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Silver Session (For Jason Knuth)

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Album Review

Of the many strange recordings released by Sonic Youth over the course of their long career, few measure up to Silver Session for Jason Knuth. On the inside of the CD sleeve, guitarist Thurston Moore explains the unique situation involving this record and what sort of music to expect. Sonic Youth have been known to drift away from the pop/rock precedent with their tendency to incorporate untraditionally tuned guitars, feedback-driven noise, incoherent lyrics, and odd song structures into their music. On this record, though, they completely abandon any sort of rock-related clichés, instead delivering eight songs of lively guitar feedback. According to Moore, while the band tried to record the vocals for their A Thousand Leaves album one evening, a band in the neighboring studio proceeded to play "some funky metal overdrive." Frustrated over the incident, Sonic Youth turned every amplifier in their studio to ten-plus and leaned as many guitars as they could against them, creating a cacophony of ear-piercing feedback. The group recorded the session and mixed it into digestible sections. Surprisingly, the resulting record has quite a serene feel, with the feedback taking on a beautiful ambient aura. The record also functions as an ode to Jason Knuth, a Sonic Youth fan who committed suicide. Proceeds from the CD went to San Francisco Suicide Prevention Hotline. Don't consider this one of the influential group's most important albums by any means, but do consider it an interesting addition to their catalog, intended mainly for loyal fans.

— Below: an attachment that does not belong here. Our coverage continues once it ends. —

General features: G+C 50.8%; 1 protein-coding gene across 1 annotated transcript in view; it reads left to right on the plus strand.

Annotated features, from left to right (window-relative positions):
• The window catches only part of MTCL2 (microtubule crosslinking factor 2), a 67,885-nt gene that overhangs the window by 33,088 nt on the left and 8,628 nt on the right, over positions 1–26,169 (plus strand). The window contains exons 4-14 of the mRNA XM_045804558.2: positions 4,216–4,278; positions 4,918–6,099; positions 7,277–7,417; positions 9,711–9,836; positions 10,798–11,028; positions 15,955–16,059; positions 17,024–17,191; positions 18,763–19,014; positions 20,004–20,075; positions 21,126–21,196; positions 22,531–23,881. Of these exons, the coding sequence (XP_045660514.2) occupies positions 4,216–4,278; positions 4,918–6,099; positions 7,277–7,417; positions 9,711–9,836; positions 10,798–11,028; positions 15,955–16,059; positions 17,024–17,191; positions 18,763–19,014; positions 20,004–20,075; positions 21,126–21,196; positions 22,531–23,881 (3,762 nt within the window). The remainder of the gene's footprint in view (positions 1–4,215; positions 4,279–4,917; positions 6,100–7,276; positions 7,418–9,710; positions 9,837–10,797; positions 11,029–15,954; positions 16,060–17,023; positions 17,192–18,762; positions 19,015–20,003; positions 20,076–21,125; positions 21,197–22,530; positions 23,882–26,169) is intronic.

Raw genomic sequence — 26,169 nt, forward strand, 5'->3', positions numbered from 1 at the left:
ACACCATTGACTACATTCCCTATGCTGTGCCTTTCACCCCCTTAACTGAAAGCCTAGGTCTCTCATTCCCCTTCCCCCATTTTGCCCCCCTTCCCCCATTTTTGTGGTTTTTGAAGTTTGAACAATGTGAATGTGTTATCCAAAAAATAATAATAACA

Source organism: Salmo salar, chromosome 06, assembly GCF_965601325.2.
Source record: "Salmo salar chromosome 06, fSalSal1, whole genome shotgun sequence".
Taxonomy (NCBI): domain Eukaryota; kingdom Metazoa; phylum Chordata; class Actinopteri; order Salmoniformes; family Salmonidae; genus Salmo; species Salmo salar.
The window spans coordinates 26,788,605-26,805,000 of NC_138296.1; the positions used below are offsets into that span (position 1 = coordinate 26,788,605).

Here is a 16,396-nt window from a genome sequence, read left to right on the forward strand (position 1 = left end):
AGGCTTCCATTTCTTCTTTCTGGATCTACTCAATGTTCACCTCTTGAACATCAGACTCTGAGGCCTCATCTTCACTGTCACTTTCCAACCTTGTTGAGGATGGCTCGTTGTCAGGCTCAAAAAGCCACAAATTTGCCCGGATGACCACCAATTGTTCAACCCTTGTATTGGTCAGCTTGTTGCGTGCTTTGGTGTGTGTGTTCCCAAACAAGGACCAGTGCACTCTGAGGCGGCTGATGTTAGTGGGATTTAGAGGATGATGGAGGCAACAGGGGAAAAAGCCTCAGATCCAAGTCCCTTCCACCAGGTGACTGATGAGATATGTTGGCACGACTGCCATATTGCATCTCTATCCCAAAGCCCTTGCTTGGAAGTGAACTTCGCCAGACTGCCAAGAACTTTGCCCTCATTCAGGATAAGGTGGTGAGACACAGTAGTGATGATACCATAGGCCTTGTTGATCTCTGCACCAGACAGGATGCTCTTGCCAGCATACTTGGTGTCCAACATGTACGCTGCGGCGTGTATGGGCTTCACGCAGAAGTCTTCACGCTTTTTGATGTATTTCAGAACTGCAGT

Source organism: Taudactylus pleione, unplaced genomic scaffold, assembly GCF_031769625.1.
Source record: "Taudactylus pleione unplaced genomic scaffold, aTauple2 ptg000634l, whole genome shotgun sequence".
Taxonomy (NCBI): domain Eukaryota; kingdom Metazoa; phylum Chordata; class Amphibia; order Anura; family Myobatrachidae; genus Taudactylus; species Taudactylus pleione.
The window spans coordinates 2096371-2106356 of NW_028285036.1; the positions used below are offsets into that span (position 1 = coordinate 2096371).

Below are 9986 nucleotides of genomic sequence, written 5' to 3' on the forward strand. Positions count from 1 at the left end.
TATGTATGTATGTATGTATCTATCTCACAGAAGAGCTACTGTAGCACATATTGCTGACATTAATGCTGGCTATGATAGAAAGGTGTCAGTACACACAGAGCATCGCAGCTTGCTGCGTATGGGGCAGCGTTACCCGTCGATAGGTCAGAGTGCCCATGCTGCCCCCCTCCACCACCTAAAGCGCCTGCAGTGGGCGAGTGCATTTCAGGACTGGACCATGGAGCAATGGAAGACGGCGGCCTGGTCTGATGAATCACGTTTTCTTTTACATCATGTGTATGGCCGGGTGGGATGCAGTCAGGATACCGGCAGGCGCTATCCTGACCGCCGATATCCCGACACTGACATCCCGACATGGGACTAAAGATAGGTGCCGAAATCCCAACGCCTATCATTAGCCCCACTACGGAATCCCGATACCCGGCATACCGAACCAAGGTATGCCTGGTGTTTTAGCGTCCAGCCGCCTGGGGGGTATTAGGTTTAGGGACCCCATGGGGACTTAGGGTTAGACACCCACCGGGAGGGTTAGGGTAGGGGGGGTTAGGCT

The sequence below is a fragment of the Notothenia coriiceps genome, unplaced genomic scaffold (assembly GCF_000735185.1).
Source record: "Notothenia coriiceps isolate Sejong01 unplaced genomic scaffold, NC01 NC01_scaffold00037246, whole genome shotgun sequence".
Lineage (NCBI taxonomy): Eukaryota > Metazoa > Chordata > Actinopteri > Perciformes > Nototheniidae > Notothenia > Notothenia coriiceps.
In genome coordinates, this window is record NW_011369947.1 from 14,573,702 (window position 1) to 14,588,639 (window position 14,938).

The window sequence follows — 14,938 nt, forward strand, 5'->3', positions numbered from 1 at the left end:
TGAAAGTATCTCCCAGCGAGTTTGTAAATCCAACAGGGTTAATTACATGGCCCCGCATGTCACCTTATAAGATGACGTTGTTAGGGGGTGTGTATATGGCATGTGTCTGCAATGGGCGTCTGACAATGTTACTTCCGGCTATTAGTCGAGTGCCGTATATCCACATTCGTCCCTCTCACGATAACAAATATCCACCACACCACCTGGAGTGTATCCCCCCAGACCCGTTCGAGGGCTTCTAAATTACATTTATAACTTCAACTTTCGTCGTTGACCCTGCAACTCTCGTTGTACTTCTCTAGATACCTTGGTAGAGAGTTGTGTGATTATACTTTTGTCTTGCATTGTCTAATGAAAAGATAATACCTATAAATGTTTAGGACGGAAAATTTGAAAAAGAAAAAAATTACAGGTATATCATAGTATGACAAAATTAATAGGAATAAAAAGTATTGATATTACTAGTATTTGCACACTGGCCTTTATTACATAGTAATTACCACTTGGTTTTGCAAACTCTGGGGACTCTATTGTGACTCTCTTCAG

Formed: 1981 in New York, NY

Genre: Alternative

Years Active: '80s, '90s, '00s, '10s

Sonic Youth were one of the most unlikely success stories of underground American rock in the '80s. Where contemporaries R.E.M. and Hüsker Dü were fairly conventional in terms of song structure and melody, Sonic Youth began their career by abandoning any pretense of traditional rock & roll conventions. Borrowing heavily from the free-form noise experimentalism of the Velvet Underground and the Stooges, and melding it with a performance art aesthetic borrowed from the New York post-punk avant-garde,...
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